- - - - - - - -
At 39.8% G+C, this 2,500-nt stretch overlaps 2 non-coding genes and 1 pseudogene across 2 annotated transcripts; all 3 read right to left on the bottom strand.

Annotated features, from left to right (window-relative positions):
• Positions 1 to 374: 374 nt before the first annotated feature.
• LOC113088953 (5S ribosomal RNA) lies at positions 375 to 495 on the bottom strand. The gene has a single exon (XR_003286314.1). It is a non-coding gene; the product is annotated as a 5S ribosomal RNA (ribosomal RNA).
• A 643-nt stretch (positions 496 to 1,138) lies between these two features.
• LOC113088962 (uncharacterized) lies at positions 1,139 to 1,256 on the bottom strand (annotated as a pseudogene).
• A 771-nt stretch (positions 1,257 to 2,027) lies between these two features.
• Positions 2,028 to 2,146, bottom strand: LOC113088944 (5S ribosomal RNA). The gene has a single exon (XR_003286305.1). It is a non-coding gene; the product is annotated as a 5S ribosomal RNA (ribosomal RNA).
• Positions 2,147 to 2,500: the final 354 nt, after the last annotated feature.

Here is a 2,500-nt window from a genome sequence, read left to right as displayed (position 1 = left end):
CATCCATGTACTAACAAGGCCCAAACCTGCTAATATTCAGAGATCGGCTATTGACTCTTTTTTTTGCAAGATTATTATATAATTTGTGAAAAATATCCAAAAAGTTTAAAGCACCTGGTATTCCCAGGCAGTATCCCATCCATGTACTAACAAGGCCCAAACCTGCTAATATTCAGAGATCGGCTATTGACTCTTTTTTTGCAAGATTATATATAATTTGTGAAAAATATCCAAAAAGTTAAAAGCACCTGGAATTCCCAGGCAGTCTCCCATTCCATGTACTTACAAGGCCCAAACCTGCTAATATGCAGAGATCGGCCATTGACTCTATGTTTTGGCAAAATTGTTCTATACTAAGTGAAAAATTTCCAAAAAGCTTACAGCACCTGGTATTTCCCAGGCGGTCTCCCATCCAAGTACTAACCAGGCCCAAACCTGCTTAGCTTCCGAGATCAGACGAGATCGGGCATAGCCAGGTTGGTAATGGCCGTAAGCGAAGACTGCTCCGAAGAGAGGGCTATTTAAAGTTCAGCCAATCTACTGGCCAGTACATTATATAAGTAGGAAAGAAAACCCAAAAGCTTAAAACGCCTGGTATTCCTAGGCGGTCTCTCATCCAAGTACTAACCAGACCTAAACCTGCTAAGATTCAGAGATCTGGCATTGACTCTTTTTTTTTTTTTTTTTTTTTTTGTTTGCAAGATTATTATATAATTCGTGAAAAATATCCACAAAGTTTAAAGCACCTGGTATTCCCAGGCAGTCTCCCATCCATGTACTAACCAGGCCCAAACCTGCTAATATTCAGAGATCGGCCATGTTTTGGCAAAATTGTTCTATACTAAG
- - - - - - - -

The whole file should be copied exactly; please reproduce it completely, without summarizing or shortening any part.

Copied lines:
At 39.8% G+C, this 2,500-nt stretch overlaps 2 non-coding genes and 1 pseudogene across 2 annotated transcripts; all 3 read right to left on the bottom strand.

Annotated features, from left to right (window-relative positions):
• Positions 1 to 374: 374 nt before the first annotated feature.
• LOC113088953 (5S ribosomal RNA) lies at positions 375 to 495 on the bottom strand. The gene has a single exon (XR_003286314.1). It is a non-coding gene; the product is annotated as a 5S ribosomal RNA (ribosomal RNA).
• A 643-nt stretch (positions 496 to 1,138) lies between these two features.
• LOC113088962 (uncharacterized) lies at positions 1,139 to 1,256 on the bottom strand (annotated as a pseudogene).
• A 771-nt stretch (positions 1,257 to 2,027) lies between these two features.
• Positions 2,028 to 2,146, bottom strand: LOC113088944 (5S ribosomal RNA). The gene has a single exon (XR_003286305.1). It is a non-coding gene; the product is annotated as a 5S ribosomal RNA (ribosomal RNA).
• Positions 2,147 to 2,500: the final 354 nt, after the last annotated feature.

Here is a 2,500-nt window from a genome sequence, read left to right as displayed (position 1 = left end):
CATCCATGTACTAACAAGGCCCAAACCTGCTAATATTCAGAGATCGGCTATTGACTCTTTTTTTTGCAAGATTATTATATAATTTGTGAAAAATATCCAAAAAGTTTAAAGCACCTGGTATTCCCAGGCAGTATCCCATCCATGTACTAACAAGGCCCAAACCTGCTAATATTCAGAGATCGGCTATTGACTCTTTTTTTGCAAGATTATATATAATTTGTGAAAAATATCCAAAAAGTTAAAAGCACCTGGAATTCCCAGGCAGTCTCCCATTCCATGTACTTACAAGGCCCAAACCTGCTAATATGCAGAGATCGGCCATTGACTCTATGTTTTGGCAAAATTGTTCTATACTAAGTGAAAAATTTCCAAAAAGCTTACAGCACCTGGTATTTCCCAGGCGGTCTCCCATCCAAGTACTAACCAGGCCCAAACCTGCTTAGCTTCCGAGATCAGACGAGATCGGGCATAGCCAGGTTGGTAATGGCCGTAAGCGAAGACTGCTCCGAAGAGAGGGCTATTTAAAGTTCAGCCAATCTACTGGCCAGTACATTATATAAGTAGGAAAGAAAACCCAAAAGCTTAAAACGCCTGGTATTCCTAGGCGGTCTCTCATCCAAGTACTAACCAGACCTAAACCTGCTAAGATTCAGAGATCTGGCATTGACTCTTTTTTTTTTTTTTTTTTTTTTTGTTTGCAAGATTATTATATAATTCGTGAAAAATATCCACAAAGTTTAAAGCACCTGGTATTCCCAGGCAGTCTCCCATCCATGTACTAACCAGGCCCAAACCTGCTAATATTCAGAGATCGGCCATGTTTTGGCAAAATTGTTCTATACTAAG